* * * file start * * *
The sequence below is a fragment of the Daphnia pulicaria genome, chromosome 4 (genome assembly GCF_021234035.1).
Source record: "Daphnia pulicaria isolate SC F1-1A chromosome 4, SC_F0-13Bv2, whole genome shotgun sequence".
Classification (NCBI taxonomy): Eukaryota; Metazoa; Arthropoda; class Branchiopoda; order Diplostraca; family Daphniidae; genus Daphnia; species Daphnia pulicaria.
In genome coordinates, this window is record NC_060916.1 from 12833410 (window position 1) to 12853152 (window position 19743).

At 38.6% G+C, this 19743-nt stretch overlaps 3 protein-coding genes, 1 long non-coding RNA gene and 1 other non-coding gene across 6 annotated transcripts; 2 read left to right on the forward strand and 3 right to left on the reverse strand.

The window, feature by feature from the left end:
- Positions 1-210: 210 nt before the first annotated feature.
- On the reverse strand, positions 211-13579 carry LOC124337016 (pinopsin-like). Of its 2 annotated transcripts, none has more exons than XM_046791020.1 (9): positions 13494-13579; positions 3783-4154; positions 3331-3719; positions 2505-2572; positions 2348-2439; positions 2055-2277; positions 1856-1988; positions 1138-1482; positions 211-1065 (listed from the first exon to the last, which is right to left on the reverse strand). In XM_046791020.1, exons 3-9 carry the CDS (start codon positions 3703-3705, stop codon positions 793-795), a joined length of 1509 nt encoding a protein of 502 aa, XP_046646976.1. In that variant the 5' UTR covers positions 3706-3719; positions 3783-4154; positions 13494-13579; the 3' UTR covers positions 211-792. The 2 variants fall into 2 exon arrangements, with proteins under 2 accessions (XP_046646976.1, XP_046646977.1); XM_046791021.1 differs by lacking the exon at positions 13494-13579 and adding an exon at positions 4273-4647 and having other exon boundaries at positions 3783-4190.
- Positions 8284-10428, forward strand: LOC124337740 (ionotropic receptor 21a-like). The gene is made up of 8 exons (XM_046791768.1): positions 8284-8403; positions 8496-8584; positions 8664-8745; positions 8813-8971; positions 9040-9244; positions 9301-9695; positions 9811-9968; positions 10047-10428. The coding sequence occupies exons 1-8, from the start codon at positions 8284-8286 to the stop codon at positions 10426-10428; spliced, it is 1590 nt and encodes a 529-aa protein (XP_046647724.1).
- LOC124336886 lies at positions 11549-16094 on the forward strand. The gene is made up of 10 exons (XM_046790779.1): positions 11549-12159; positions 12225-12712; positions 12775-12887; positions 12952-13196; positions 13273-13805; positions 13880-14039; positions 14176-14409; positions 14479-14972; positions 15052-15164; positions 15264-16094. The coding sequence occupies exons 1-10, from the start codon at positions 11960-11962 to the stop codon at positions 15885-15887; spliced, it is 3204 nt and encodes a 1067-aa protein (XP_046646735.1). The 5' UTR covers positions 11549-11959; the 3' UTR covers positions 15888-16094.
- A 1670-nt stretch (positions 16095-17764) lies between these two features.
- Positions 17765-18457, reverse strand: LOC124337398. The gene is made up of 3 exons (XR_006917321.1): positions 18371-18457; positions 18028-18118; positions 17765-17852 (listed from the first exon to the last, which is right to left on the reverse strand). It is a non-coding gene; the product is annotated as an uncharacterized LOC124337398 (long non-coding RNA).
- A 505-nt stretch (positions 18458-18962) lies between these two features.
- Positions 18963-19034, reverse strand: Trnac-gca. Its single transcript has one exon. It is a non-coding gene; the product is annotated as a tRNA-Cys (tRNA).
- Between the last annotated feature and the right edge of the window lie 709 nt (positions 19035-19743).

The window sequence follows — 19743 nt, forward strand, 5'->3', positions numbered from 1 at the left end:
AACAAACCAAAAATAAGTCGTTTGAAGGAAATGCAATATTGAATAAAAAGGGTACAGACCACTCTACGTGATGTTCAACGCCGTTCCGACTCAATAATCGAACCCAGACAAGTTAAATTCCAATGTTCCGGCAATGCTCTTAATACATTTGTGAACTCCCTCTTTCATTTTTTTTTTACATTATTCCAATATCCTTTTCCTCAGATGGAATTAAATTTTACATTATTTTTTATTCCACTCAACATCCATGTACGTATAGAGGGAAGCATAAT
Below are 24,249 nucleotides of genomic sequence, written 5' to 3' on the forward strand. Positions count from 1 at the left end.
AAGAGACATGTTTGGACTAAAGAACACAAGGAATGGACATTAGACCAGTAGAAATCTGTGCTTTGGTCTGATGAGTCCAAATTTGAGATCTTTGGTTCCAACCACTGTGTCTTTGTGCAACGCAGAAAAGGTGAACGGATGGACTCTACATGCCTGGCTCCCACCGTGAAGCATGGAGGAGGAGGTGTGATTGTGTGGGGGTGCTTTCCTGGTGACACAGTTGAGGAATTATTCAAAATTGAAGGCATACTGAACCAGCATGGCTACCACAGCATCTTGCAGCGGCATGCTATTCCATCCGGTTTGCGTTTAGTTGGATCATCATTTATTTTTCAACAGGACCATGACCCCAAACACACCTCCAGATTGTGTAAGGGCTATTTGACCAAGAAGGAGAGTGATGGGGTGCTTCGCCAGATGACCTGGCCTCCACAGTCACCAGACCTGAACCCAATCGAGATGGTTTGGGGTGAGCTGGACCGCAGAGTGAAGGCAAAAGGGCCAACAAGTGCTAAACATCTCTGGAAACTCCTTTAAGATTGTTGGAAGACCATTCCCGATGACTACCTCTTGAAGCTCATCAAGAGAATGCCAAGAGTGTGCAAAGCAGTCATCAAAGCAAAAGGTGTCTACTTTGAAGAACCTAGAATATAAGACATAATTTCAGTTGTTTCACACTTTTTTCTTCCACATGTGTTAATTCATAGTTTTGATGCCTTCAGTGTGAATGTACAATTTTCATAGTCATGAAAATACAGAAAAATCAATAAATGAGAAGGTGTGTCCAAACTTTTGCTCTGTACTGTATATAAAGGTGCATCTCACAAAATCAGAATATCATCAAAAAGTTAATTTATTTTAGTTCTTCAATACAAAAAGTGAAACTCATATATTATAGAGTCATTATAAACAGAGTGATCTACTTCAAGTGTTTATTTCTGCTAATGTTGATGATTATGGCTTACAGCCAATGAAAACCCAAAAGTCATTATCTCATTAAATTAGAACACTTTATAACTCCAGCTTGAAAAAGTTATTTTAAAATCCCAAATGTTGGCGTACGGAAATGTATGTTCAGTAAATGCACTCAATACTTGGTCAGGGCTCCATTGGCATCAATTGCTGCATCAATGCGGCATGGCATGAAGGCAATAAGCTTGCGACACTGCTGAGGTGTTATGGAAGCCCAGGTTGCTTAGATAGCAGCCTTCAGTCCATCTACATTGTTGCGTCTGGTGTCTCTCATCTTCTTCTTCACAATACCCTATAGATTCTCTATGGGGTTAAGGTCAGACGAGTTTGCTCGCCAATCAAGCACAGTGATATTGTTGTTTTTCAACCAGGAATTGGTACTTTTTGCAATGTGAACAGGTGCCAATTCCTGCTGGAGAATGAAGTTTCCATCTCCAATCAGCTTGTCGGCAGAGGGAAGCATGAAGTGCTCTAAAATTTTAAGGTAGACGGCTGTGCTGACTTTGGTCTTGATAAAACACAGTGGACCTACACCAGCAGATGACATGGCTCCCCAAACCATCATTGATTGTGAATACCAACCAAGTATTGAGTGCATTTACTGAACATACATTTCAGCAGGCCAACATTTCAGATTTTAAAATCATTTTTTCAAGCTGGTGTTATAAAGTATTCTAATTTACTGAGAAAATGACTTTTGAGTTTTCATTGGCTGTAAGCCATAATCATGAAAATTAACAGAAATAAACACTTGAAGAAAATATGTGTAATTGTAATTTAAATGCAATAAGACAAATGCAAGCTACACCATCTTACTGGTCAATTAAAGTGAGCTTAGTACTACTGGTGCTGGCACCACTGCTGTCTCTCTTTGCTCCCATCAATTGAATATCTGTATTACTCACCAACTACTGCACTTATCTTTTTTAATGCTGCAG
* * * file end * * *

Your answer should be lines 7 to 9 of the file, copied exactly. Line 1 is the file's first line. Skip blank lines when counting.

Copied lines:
- Positions 1-210: 210 nt before the first annotated feature.
- On the reverse strand, positions 211-13579 carry LOC124337016 (pinopsin-like). Of its 2 annotated transcripts, none has more exons than XM_046791020.1 (9): positions 13494-13579; positions 3783-4154; positions 3331-3719; positions 2505-2572; positions 2348-2439; positions 2055-2277; positions 1856-1988; positions 1138-1482; positions 211-1065 (listed from the first exon to the last, which is right to left on the reverse strand). In XM_046791020.1, exons 3-9 carry the CDS (start codon positions 3703-3705, stop codon positions 793-795), a joined length of 1509 nt encoding a protein of 502 aa, XP_046646976.1. In that variant the 5' UTR covers positions 3706-3719; positions 3783-4154; positions 13494-13579; the 3' UTR covers positions 211-792. The 2 variants fall into 2 exon arrangements, with proteins under 2 accessions (XP_046646976.1, XP_046646977.1); XM_046791021.1 differs by lacking the exon at positions 13494-13579 and adding an exon at positions 4273-4647 and having other exon boundaries at positions 3783-4190.
- Positions 8284-10428, forward strand: LOC124337740 (ionotropic receptor 21a-like). The gene is made up of 8 exons (XM_046791768.1): positions 8284-8403; positions 8496-8584; positions 8664-8745; positions 8813-8971; positions 9040-9244; positions 9301-9695; positions 9811-9968; positions 10047-10428. The coding sequence occupies exons 1-8, from the start codon at positions 8284-8286 to the stop codon at positions 10426-10428; spliced, it is 1590 nt and encodes a 529-aa protein (XP_046647724.1).